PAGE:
Advanced Fitness: When should you increase weight in your training?



Are You Focusing on the Wrong Things?

The only thing that guarantees progress is progression. Pretty obvious, right? So why are you focusing on anything but progression? Feeling the burn. Getting a huge pump. Driving yourself into the ground. Crippling soreness. Not being able to drive after leg day.

That all sounds cool and most are considered badges of honor, but none of that guarantees that your workout was effective and will lead to improvements. Yet we prefer to focus on these elements rather than on objective progression. Here’s a training method to keep you focused on what really matters.

The Double Progression Method

In the double progression model your goal is to complete a certain number of sets for a certain number of reps with the same weight, like 3 x 8 with 30 pound dumbbells.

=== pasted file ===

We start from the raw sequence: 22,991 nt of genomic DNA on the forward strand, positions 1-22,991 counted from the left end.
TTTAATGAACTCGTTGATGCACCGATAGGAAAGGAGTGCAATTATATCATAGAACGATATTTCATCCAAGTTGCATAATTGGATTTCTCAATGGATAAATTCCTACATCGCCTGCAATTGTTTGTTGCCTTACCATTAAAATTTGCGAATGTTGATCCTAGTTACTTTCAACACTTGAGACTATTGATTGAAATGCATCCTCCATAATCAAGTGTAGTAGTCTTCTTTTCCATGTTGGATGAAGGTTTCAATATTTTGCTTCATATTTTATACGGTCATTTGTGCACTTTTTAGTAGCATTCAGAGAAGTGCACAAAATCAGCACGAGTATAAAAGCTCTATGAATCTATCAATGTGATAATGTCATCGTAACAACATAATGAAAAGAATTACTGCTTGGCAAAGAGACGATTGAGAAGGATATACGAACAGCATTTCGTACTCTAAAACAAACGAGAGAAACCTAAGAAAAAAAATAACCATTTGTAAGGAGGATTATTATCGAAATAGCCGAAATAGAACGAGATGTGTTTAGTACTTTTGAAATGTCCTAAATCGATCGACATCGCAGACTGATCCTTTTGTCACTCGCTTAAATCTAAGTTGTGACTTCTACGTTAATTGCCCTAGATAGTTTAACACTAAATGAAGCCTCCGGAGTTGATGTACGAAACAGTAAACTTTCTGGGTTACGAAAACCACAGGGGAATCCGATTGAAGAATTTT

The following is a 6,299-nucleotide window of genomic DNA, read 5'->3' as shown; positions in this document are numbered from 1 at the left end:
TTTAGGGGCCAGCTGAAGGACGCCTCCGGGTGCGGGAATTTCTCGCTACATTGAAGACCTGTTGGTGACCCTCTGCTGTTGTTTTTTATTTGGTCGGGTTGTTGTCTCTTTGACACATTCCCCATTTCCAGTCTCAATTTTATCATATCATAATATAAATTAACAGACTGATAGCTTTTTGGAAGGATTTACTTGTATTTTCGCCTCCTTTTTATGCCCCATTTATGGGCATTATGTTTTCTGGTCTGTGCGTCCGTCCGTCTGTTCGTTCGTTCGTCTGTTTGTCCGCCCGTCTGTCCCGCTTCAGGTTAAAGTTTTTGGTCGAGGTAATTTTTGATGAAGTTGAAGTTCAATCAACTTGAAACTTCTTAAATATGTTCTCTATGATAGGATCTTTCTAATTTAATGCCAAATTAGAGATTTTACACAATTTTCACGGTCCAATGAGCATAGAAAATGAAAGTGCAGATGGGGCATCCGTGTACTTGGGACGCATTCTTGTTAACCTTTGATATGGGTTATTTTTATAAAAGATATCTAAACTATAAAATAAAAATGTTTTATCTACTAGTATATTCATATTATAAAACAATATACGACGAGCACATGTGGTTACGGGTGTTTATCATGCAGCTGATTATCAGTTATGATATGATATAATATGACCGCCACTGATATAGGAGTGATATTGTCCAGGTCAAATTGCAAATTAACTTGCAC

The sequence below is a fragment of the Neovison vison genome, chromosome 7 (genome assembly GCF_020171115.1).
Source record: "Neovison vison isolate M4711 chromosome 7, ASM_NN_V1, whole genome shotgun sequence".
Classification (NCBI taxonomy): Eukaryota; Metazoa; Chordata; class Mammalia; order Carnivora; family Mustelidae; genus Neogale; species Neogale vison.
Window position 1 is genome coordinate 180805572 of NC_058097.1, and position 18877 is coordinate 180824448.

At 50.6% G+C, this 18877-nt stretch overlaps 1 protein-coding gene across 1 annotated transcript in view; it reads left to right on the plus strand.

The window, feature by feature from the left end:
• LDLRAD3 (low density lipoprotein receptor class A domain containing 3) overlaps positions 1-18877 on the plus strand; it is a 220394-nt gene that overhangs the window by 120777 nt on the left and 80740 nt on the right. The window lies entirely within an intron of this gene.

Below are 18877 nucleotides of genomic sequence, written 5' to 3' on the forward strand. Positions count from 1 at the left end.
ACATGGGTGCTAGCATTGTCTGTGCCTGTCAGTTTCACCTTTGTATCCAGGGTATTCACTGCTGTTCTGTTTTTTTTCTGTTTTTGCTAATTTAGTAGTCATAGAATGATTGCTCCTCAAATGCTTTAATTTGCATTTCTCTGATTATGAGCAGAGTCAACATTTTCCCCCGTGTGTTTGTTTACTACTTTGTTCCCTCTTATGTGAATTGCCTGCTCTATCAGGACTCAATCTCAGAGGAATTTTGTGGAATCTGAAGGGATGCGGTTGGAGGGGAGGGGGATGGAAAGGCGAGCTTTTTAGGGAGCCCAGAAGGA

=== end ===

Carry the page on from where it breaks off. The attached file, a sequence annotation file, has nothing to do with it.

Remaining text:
Use a rep range where there’s a difference of about 3 reps between the low end and the high end. For example, 5-8 reps. Your goal is to complete all your work sets in the upper end of the rep range. If you select the 5-8 rep range, the upper end is 8 reps.

If you can get all 8 reps on every set:

When you’re able to complete all your planned work sets with the same weight at the upper end of your selected rep range, you can increase the weight at your next workout.

If you can’t get all 8 reps on every set:

If you fail to reach the upper end on some of your sets, for example if you get 8, 7, and 6 reps for your 3 work sets, that’s fine, but it means that at your next workout you have to use the same weight. You don’t get to add weight until you can complete ALL your sets with the upper end of the range.

That’s real progression.

Thibaudeau, Christian. “Measure Your Gains with This Method.” Tnation. Tnation, June-July 2016. Web.

Your T2X team.